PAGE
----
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Homearrow News and Events Year 2010 Reflections from Tanzania: President's Plan for Emergency AIDS Relief - Armed with Science

Reflections from Tanzania: President's Plan for Emergency AIDS Relief - Armed with Science

Participants of the International Military HIV/AIDS Conference ask questions to a panel of speakers during a breakout session on counseling and testing, April 13, 2010.  (Photo: Danielle Skinner, U.S. Africa Command)

Participants of the International Military HIV/AIDS Conference ask questions to a panel of speakers during a breakout session on counseling and testing. (Photo: Danielle Skinner, U.S. Africa Command)

Eda Mutale Lifuka, a resident of Zambia, is a Department of Defense HIV/AIDS program manager. This is the final blog post in a series written from the 2010 International HIV/AIDS Conference in Tanzania.

For me, the US President’s Plan for Emergency AIDS Relief (PEPFAR) has not only provided hope for a new “HIV free” era but also gratitude for an intervention. My only wish is that it would have come earlier because it would have saved, or at least prolonged, the lives of those near and dear to me. In Zambia, we use a term that goes like, “we are all either affected or infected;” no one can say they have not felt the impact of the scourge.

I am extremely passionate about the efforts of

and the significant impact that it has had on the lives of Zambians. With more people receiving life-saving drugs, people are able to contribute to building the economy and they live longer, have more time to spend with their families, and are able to contribute to society. When people living with HIV/AIDS become change agents or actors in their society, it really goes a long way and encourages others to not only get tested but to also access services.

Since receiving aid from PEPFAR, we have had many success stories. I love these because they show that progress is being made and that we are moving in the right direction. Some examples of these successes include seeing a man, who was almost dying, standing up and saying, “I would not be here had it not been for the American People,” or seeing an HIV positive mother giving birth to twins who are negative. Both stories give a sense of hope for the future.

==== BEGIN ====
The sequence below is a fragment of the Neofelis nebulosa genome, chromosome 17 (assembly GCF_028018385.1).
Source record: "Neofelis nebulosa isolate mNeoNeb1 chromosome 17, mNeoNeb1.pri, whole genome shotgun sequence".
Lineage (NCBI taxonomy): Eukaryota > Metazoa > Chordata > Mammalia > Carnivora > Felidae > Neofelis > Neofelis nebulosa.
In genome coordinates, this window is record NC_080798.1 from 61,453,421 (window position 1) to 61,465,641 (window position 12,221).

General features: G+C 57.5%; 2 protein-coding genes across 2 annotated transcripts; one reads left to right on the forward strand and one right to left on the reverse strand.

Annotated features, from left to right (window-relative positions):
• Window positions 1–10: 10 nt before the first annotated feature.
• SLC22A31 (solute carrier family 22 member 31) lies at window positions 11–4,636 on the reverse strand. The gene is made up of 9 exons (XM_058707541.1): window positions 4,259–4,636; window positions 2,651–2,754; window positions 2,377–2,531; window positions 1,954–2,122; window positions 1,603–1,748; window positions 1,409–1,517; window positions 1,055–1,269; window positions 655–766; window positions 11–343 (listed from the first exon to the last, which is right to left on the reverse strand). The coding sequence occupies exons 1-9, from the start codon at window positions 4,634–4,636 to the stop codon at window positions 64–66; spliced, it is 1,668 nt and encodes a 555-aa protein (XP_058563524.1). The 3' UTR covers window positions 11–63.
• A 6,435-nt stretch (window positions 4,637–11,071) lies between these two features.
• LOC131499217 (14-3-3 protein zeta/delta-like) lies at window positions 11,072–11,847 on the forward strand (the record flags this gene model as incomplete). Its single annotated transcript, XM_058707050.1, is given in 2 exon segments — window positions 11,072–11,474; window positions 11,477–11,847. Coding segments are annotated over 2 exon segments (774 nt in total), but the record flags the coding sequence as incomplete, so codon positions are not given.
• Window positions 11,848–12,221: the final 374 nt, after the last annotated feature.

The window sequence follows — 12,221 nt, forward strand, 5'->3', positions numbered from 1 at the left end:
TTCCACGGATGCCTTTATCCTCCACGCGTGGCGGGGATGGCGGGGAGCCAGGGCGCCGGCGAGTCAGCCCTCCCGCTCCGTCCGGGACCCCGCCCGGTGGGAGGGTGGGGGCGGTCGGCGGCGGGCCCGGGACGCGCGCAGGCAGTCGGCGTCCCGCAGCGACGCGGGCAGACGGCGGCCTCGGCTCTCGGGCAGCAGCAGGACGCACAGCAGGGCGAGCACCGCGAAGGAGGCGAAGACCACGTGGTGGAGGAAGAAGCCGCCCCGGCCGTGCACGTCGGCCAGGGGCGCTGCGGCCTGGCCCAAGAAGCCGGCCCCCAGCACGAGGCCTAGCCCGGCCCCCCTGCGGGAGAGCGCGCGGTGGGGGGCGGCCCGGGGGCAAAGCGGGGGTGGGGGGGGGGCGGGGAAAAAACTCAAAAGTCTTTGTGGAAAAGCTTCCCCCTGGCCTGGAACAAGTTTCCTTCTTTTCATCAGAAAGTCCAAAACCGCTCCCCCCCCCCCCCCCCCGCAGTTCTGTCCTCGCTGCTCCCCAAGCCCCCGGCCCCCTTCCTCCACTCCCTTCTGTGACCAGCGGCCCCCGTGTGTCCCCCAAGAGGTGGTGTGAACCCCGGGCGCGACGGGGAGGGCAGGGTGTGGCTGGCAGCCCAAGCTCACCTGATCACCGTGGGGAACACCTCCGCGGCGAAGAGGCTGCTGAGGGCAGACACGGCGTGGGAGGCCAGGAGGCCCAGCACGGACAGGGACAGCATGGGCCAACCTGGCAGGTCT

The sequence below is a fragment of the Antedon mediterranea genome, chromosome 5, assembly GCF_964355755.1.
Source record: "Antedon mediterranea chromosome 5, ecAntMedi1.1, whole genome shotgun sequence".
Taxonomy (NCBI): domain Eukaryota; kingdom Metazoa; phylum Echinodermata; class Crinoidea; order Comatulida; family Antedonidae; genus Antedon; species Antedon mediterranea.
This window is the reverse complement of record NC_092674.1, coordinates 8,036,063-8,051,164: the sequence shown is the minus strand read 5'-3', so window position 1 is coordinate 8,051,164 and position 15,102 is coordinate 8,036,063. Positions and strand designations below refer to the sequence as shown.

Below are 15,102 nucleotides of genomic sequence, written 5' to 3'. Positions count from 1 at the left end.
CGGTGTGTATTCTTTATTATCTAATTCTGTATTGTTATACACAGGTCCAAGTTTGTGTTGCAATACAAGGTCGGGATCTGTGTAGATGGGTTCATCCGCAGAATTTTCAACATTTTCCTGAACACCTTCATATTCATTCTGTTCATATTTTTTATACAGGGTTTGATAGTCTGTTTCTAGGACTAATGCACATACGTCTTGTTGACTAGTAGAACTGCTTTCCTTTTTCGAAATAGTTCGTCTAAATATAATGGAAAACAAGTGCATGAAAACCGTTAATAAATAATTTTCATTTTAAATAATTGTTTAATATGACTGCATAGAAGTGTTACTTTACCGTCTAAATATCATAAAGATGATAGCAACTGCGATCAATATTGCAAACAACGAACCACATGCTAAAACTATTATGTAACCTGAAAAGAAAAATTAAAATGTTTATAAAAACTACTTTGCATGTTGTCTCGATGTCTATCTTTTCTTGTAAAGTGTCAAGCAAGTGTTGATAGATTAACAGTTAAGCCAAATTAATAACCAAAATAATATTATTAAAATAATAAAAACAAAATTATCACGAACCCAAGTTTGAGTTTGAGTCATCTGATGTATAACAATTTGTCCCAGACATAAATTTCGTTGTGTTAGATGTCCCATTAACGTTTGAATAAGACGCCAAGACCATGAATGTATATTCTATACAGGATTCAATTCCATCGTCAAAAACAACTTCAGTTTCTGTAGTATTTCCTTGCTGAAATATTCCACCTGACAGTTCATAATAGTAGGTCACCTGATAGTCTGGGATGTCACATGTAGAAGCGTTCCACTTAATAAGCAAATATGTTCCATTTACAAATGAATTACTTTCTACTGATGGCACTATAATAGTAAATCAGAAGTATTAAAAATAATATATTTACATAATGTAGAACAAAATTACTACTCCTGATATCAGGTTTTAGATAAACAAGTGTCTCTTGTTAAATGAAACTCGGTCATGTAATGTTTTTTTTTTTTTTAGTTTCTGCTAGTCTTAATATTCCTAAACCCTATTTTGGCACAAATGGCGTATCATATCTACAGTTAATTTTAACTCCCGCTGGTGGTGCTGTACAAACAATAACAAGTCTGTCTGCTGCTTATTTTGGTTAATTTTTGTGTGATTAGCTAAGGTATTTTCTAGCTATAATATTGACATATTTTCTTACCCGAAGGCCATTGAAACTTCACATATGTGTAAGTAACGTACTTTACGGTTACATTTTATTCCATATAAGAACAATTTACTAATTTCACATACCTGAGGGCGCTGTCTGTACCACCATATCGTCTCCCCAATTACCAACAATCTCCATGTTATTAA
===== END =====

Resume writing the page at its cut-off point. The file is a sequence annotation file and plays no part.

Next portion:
Being Zambian and a part of this initiative gives me a sense of pride and lets me know that the situation can be better. The service delivery and infrastructure improvements benefit the military and the surrounding communities that access base health services.

The military-specific program is great because it provides an opportunity for the Department of Defense (DoD) to train host country militaries on how to interact. DoD can relate because they face similar challenges and constraints during deployment. This interaction, collaboration and success can be seen at gatherings such as the 2010 International Military HIV/AIDS Conference in Arusha, Tanzania. This forum brings together countries from all around the globe and provides an opportunity for sharing lessons learned and best practices. Militaries tap into initiatives from other countries to learn new strategies and their efforts are reenergized, which motivates them to do better.

At the conference, there is a sense of camaraderie, the poster presentation is lively and there is energy in the room as people move around to see the displays. As you reach each country station, there is a sense of pride as the representatives’ talk about their programs. There is also an exchange of materials as well as ideas and long lasting contacts are made, which are not only a source of friendship but also a source for technical assistance for the future.
The American people are making a difference in the lives of people all over the world.



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